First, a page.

COVID-19 on P.E.I.: What's happening Monday, April 6

Eight of the 22 COVID-19 cases on P.E.I. are considered recovered, said Dr. Heather Morrison, P.E.I.'s chief public health officer, during her Monday afternoon news briefing.

8 of 22 of COVID-19 cases on P.E.I. considered recovered

Delivery and curbside pickup are becoming the new way to do business on P.E.I. (Brian McInnis/CBC)

Eight of the 22 COVID-19 cases on P.E.I. are considered recovered, said Dr. Heather Morrison, P.E.I.'s chief public health officer, during her Monday afternoon news briefing.

"It is not a signal to stop or slow down our public health measures and the worst of this is not over," she said.

So far, 1,300 P.E.I. tests have been conducted and nearly 1,000 of those have returned negative.

Morrison said she is expecting testing kits to be available Tuesday at the Queen Elizabeth Hospital in Charlottetown, so tests can be performed locally. 

Some P.E.I. landlords are concerned rent being deferred during the COVID-19 pandemic will never be paid.

Delivery of goods and services on P.E.I. has seen an enormous expansion.

A company in eastern P.E.I. has switched its production to make protective face shields for health-care workers, and UPEI's school of sustainable design engineering is looking at producing other kinds of personal protective equipment.

School resumes Monday for P.E.I. students, but the school buildings will remain closed. Students will be learning from home using online tools and other resources.

There are 22 confirmed cases of COVID-19 on P.E.I. Six are considered recovered, Morrison said in her briefing Saturday. P.E.I. received 169 negative tests since Friday, but Morrison urged Islanders to remain vigilant because she said the pandemic is far from over.

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​​​Financial relief

  • P.E.I. increased the emergency contingency fund from $25 million to $40 million for Island families, workers and businesses struggling financially because of COVID-19.
  • P.E.I. announced a $1 million COVID-19 Special Situation Fund for those who did not qualify for any other provincial or federal support programs.
  • IRAC has suspended rental hearings indefinitely in response to the pandemic.
  • Ottawa has agreed not to claw back money provided under the employment insurance program, and some Islanders not currently eligible for EI will be able to get it, says Premier Dennis King.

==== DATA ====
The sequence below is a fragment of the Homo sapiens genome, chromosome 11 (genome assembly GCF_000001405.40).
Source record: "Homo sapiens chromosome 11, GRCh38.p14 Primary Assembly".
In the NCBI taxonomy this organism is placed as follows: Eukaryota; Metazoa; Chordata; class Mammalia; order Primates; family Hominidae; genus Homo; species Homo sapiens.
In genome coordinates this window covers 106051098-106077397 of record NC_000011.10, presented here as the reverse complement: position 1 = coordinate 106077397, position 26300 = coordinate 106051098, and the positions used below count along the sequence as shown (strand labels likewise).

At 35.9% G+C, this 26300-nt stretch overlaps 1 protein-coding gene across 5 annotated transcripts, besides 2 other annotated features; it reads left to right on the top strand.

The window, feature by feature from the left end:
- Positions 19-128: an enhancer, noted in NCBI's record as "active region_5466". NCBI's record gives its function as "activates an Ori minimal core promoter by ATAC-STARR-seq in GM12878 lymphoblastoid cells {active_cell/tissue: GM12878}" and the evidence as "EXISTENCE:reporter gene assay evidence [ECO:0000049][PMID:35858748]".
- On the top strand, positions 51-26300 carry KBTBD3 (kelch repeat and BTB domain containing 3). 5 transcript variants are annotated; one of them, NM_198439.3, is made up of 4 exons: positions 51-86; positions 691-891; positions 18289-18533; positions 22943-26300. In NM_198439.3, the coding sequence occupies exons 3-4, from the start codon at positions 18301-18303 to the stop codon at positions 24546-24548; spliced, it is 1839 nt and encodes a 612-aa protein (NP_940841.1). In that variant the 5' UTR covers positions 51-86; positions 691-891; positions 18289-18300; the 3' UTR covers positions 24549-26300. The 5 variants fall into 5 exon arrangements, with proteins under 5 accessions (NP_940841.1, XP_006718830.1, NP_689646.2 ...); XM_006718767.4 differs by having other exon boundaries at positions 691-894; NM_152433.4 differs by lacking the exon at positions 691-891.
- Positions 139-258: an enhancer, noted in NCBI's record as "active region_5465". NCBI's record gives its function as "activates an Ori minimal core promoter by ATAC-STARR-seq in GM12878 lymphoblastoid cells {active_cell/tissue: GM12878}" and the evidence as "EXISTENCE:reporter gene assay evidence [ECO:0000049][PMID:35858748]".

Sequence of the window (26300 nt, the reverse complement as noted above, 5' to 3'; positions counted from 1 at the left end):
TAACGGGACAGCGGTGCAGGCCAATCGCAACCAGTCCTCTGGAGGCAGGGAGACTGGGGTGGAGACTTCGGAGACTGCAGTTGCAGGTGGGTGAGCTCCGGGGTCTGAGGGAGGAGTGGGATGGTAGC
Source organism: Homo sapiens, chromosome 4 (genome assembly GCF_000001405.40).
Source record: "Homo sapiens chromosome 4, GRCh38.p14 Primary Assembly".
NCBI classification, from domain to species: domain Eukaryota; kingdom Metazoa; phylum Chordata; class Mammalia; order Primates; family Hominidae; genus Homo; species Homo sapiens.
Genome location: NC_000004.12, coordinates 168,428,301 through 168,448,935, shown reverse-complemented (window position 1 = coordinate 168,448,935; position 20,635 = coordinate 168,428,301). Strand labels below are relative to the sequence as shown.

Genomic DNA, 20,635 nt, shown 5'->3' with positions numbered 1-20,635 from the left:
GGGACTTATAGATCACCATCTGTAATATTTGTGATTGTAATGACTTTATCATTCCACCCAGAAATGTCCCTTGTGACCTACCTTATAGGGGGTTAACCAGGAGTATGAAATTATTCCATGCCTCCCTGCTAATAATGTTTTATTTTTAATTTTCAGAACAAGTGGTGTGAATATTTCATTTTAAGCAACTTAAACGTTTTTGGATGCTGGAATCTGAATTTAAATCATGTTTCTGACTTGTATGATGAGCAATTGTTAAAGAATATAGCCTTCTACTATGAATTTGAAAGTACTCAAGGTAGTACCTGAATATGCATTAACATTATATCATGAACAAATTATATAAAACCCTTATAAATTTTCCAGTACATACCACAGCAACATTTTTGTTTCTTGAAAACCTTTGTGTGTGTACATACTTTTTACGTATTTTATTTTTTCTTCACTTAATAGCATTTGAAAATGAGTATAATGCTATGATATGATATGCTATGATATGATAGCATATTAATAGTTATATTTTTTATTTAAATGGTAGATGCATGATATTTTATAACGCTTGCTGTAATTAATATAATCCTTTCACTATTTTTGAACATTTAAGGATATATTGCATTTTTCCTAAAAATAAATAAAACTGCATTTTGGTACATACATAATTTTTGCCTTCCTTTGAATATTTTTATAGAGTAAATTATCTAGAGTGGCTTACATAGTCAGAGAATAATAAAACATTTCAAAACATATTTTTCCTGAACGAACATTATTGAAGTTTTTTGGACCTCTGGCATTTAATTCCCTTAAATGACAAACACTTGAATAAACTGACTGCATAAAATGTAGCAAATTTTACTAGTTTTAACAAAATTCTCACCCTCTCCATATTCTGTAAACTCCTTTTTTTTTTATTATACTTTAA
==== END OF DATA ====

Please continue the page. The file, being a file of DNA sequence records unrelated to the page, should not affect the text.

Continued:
• The Charlottetown water and sewer utility is offering options for flexible payments to people suffering financial difficulties during COVID-19.
  • The province announced $2 million to support early learning centres, staff and parents. The funding will ensure families won't have to pay fees while the centres are closed. The fund is expected to cover the next six weeks, starting March 20. 
  • The province announced $500,000 in relief, including money for United Way, food banks, the Salvation Army and other helping organizations.
  • Innovation PEI is providing self-employed Islanders $500 a week.
  • Small businesses affected are eligible for loans of up to $100,000.
  • Workers who continue to work but on reduced hours due to COVID-19 are eligible for a temporary $200 allowance per week. 
  • Maritime Electric has suspended disconnection for non-payment for two weeks. It began March 17.


  • Health PEI's chief of nursing Marion Dowling who confirmed that the province will be receiving an additional 26 ventilators through the National Emergency Strategic Stockpile.
  • The P.E.I. government says more mental health and addictions services are coming. Mental health and addictions support is moving from in-person to virtual connections.
  • Emergency mini-clinic to monitor coughs and fever, funded by the federal government, have been set up.
  • The P.E.I. government has created an Islanders Helping Islanders volunteer directory on its website for anyone looking for help during the pandemic. 
  • Blood donation is still needed in the COVID-19 pandemic. Canadian Blood Services' location at 85 Fitzroy St. in Charlottetown has the goal of collecting 32 units a day.
  • P.E.I. has launched an online self-assessment for COVID-19 to alleviate high call volumes to 811.
  • Seniors homes and community care facilities across the province remain closed to outside visitors.
  • All dental clinics on P.E.I. are closed until further notice. Some clinics can manage emergency care, patients must first call to have emergencies evaluated.
  • Health PEI is rescheduling non-essential appointments, and said those affected will be contacted directly.



COVID-19: What you need to know

What are the symptoms of COVID-19?

Common symptoms include:

  • Fever.
  • Cough.
  • Tiredness.

But more serious symptoms can develop, including difficulty breathing and pneumonia, which can lead to death.

Health Canada has built a self-assessment tool.

What should I do if I feel sick?

Isolate yourself and call 811. Do not visit an emergency room or urgent care centre to get tested. A health professional at 811 will give you advice and instructions.

How can I protect myself?

  • Wash your hands frequently and thoroughly.
  • Avoid touching your eyes, nose and mouth.
  • Clean regularly touched surfaces regularly.
  • Practise physical distancing.

More detailed information on the outbreak is available on the federal government's website.

More COVID-19 stories from CBC P.E.I.


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